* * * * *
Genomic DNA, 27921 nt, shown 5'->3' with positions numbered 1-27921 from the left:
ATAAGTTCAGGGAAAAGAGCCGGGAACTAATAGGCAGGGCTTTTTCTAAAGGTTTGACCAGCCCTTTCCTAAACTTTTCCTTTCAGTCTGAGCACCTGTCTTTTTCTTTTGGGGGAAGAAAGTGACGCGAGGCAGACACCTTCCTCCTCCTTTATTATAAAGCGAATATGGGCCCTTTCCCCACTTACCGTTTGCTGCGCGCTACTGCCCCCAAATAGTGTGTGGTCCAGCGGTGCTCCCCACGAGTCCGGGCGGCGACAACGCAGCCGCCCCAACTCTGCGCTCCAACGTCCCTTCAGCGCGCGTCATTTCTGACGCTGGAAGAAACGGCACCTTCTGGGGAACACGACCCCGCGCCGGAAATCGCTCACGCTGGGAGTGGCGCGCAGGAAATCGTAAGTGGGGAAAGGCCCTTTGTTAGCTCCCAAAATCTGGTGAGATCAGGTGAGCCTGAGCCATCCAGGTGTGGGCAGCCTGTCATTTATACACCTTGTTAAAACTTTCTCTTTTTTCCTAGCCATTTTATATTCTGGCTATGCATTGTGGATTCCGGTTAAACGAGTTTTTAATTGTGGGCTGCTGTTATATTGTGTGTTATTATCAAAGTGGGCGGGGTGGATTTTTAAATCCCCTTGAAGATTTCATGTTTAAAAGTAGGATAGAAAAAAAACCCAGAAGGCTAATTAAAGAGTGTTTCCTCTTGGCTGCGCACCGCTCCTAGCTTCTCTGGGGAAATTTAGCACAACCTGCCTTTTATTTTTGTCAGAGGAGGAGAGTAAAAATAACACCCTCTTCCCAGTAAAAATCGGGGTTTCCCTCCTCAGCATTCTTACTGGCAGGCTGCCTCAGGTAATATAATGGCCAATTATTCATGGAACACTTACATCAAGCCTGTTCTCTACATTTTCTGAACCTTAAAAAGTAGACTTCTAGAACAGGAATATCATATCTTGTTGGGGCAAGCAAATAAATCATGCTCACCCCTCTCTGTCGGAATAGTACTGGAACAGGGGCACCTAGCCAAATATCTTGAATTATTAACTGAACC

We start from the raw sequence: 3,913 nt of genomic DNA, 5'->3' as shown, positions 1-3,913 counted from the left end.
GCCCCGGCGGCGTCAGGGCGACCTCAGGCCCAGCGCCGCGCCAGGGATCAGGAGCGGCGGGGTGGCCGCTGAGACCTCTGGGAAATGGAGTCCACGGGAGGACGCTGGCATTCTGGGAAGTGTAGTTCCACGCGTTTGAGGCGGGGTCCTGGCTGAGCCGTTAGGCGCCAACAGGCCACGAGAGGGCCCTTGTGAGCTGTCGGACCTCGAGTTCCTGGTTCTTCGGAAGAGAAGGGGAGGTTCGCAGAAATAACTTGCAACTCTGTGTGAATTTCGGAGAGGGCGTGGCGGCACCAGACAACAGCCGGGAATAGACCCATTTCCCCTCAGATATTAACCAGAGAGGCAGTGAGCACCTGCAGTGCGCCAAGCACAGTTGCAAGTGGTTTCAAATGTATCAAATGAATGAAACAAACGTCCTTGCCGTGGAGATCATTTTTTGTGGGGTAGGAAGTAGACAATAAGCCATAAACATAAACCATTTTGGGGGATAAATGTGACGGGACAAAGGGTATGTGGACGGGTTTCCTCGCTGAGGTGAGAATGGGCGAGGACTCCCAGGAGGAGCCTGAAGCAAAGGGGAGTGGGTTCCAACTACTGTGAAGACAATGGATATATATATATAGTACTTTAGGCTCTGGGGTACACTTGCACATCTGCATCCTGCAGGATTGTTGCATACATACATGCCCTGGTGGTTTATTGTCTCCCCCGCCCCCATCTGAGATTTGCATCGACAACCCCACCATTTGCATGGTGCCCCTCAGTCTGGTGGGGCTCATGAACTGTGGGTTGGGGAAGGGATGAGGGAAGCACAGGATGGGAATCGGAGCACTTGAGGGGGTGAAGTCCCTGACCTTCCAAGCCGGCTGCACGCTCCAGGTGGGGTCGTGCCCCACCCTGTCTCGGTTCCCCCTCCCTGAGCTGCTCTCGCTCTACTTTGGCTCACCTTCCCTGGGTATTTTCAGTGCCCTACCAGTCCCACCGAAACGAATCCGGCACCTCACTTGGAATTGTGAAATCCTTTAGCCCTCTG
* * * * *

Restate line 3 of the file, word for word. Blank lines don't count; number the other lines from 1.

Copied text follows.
We start from the raw sequence: 3,913 nt of genomic DNA, 5'->3' as shown, positions 1-3,913 counted from the left end.